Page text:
The Whistleblower Onslaught is the first book that I have written from the perspective of an employment lawyer. This is a work of fiction, but the dispute, courtroom battles and deposition draw on some of my experiences over the years.
I will be posting about some of the other characters in the Whistleblower Onslaught. I am getting numerous comments about Lee Henry, the indefatigable investigator who always finds a way, whether or not above board, and the enigmatic Jerry Anders, as well as the Winslow family. You will likely have definite opinions about both Lee Henry and Jerry Anders as they each relentlessly pursue their very different goals.
In some ways, the desire or maybe the need, to be a story-teller is innate. I have loved writing stories for as long as I could write. Plotlines and the development of characters are both on my mind all the time. I have notebooks everywhere. I wake up at night and make a note so I don’t lose a thought. It’s a little obsessive, but I love it. I sit down at the computer and before I know it, four or five hours have disappeared. It may have been consumed with a single chapter, bits of six different chapters or the development of a character and what he or she would or would not do in an unexpected situation.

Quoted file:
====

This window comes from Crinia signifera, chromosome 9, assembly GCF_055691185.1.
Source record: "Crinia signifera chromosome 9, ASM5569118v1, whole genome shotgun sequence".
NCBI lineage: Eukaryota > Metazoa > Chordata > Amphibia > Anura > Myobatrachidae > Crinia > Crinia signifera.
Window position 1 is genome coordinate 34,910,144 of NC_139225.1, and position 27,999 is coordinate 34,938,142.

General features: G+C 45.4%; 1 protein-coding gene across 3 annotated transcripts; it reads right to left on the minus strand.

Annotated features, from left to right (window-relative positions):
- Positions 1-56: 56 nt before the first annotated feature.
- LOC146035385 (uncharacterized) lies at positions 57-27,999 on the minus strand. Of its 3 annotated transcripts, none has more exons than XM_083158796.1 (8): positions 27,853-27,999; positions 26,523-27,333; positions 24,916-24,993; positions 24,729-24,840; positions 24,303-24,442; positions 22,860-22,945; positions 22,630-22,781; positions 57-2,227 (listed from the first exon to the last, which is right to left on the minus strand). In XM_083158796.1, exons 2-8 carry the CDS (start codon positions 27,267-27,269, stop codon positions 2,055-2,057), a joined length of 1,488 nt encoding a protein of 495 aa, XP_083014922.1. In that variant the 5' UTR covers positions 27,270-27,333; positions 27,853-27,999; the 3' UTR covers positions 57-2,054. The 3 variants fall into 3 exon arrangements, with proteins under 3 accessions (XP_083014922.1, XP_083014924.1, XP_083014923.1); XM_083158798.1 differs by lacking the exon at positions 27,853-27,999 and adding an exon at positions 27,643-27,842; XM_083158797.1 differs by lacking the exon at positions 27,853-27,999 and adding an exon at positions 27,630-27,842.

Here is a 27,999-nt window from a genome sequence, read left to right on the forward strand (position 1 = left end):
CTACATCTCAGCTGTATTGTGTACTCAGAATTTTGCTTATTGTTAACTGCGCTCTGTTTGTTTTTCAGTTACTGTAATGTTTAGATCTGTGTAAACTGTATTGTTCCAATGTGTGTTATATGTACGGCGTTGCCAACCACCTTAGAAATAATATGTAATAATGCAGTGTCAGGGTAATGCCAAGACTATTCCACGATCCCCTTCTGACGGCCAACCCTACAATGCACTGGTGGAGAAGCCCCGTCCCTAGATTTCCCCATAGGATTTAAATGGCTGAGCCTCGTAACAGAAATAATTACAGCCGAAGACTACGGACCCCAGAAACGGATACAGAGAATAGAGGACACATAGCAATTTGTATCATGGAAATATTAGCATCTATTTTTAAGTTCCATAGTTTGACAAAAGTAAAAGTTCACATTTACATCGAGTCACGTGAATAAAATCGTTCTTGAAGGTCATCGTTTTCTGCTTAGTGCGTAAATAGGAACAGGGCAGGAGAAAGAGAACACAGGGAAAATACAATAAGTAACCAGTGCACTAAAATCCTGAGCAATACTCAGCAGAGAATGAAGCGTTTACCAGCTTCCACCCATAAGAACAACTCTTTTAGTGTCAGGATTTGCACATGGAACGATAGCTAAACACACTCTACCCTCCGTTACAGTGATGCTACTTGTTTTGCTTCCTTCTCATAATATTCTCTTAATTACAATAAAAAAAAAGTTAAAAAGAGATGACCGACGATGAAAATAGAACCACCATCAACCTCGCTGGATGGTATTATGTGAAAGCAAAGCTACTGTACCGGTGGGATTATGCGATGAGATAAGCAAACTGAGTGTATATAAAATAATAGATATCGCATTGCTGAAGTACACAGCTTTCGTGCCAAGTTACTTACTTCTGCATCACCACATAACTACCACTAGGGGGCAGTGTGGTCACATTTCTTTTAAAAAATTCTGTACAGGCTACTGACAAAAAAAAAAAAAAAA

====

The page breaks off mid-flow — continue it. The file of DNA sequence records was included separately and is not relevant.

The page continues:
As I develop a story-line, I integrate characters that have their own motivations, foibles and character traits or flaws that dictate the action. People have weaknesses that get them into trouble and sometimes that trouble goes beyond their ability to cope. The characters I write often have such weaknesses and are tested to if they can find a way out of the category five storm that they helped to create. People have personality traits—or disorders—that can take them to mortal danger. Sometimes they can find the inner strength to find a way through that storm, sometimes not. The fascinating part of it is that once I start writing a character, I often find that the character begins to write him or herself—to tell me what they would do based upon who they are. When that starts to happen, the story sometimes takes me somewhere unplanned. Sometimes I’m not happy with where we wind, but on other occasions I love the character, the character’s actions and where they have taken us and I think that you will be also. But none of this matters without the reader. So climb into a comfortable chair, open the book and let’s go for a ride!